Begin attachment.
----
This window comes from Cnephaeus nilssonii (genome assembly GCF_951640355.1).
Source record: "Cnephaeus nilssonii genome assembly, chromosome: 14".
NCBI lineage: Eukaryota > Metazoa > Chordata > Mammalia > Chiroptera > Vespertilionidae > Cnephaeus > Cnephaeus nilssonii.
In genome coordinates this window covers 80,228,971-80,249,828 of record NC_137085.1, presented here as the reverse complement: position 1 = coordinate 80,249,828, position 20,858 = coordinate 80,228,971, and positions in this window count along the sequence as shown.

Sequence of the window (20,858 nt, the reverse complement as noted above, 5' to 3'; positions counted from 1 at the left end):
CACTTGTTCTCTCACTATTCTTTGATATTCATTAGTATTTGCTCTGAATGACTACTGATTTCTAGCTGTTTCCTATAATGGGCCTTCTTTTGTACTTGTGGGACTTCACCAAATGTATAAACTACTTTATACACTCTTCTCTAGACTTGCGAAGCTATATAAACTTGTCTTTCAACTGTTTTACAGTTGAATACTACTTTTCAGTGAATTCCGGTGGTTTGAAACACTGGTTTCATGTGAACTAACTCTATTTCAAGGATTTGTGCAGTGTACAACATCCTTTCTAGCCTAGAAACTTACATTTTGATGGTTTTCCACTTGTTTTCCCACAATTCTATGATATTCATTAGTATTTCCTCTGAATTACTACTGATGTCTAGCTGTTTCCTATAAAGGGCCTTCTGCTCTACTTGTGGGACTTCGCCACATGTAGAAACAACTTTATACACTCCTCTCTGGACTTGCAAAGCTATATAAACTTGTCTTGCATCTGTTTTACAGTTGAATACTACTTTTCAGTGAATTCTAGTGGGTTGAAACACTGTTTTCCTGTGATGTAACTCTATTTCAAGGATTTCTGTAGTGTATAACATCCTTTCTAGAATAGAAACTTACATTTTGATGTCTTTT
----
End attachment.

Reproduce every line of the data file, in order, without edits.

This window comes from Cnephaeus nilssonii (genome assembly GCF_951640355.1).
Source record: "Cnephaeus nilssonii genome assembly, chromosome: 14".
NCBI lineage: Eukaryota > Metazoa > Chordata > Mammalia > Chiroptera > Vespertilionidae > Cnephaeus > Cnephaeus nilssonii.
In genome coordinates this window covers 80,228,971-80,249,828 of record NC_137085.1, presented here as the reverse complement: position 1 = coordinate 80,249,828, position 20,858 = coordinate 80,228,971, and positions in this window count along the sequence as shown.

Sequence of the window (20,858 nt, the reverse complement as noted above, 5' to 3'; positions counted from 1 at the left end):
CACTTGTTCTCTCACTATTCTTTGATATTCATTAGTATTTGCTCTGAATGACTACTGATTTCTAGCTGTTTCCTATAATGGGCCTTCTTTTGTACTTGTGGGACTTCACCAAATGTATAAACTACTTTATACACTCTTCTCTAGACTTGCGAAGCTATATAAACTTGTCTTTCAACTGTTTTACAGTTGAATACTACTTTTCAGTGAATTCCGGTGGTTTGAAACACTGGTTTCATGTGAACTAACTCTATTTCAAGGATTTGTGCAGTGTACAACATCCTTTCTAGCCTAGAAACTTACATTTTGATGGTTTTCCACTTGTTTTCCCACAATTCTATGATATTCATTAGTATTTCCTCTGAATTACTACTGATGTCTAGCTGTTTCCTATAAAGGGCCTTCTGCTCTACTTGTGGGACTTCGCCACATGTAGAAACAACTTTATACACTCCTCTCTGGACTTGCAAAGCTATATAAACTTGTCTTGCATCTGTTTTACAGTTGAATACTACTTTTCAGTGAATTCTAGTGGGTTGAAACACTGTTTTCCTGTGATGTAACTCTATTTCAAGGATTTCTGTAGTGTATAACATCCTTTCTAGAATAGAAACTTACATTTTGATGTCTTTT